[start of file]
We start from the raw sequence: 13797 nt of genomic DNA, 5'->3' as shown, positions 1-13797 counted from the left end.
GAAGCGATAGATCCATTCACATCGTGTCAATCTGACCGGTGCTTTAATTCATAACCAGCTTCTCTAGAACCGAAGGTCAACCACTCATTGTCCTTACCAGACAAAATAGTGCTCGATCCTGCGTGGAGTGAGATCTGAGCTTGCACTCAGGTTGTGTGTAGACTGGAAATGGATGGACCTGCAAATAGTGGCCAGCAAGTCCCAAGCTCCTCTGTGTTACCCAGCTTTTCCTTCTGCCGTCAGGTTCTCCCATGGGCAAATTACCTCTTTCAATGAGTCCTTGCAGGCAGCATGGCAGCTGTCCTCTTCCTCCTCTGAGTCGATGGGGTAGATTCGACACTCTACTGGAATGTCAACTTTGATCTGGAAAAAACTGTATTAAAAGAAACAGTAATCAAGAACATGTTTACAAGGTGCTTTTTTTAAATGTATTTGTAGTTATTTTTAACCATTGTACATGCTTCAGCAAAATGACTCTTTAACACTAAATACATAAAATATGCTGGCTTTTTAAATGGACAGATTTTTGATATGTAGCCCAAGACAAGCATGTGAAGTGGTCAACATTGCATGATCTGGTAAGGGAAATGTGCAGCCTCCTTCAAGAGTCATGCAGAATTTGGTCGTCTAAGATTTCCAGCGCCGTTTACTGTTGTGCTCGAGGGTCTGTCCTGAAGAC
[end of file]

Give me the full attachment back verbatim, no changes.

We start from the raw sequence: 13797 nt of genomic DNA, 5'->3' as shown, positions 1-13797 counted from the left end.
GAAGCGATAGATCCATTCACATCGTGTCAATCTGACCGGTGCTTTAATTCATAACCAGCTTCTCTAGAACCGAAGGTCAACCACTCATTGTCCTTACCAGACAAAATAGTGCTCGATCCTGCGTGGAGTGAGATCTGAGCTTGCACTCAGGTTGTGTGTAGACTGGAAATGGATGGACCTGCAAATAGTGGCCAGCAAGTCCCAAGCTCCTCTGTGTTACCCAGCTTTTCCTTCTGCCGTCAGGTTCTCCCATGGGCAAATTACCTCTTTCAATGAGTCCTTGCAGGCAGCATGGCAGCTGTCCTCTTCCTCCTCTGAGTCGATGGGGTAGATTCGACACTCTACTGGAATGTCAACTTTGATCTGGAAAAAACTGTATTAAAAGAAACAGTAATCAAGAACATGTTTACAAGGTGCTTTTTTTAAATGTATTTGTAGTTATTTTTAACCATTGTACATGCTTCAGCAAAATGACTCTTTAACACTAAATACATAAAATATGCTGGCTTTTTAAATGGACAGATTTTTGATATGTAGCCCAAGACAAGCATGTGAAGTGGTCAACATTGCATGATCTGGTAAGGGAAATGTGCAGCCTCCTTCAAGAGTCATGCAGAATTTGGTCGTCTAAGATTTCCAGCGCCGTTTACTGTTGTGCTCGAGGGTCTGTCCTGAAGAC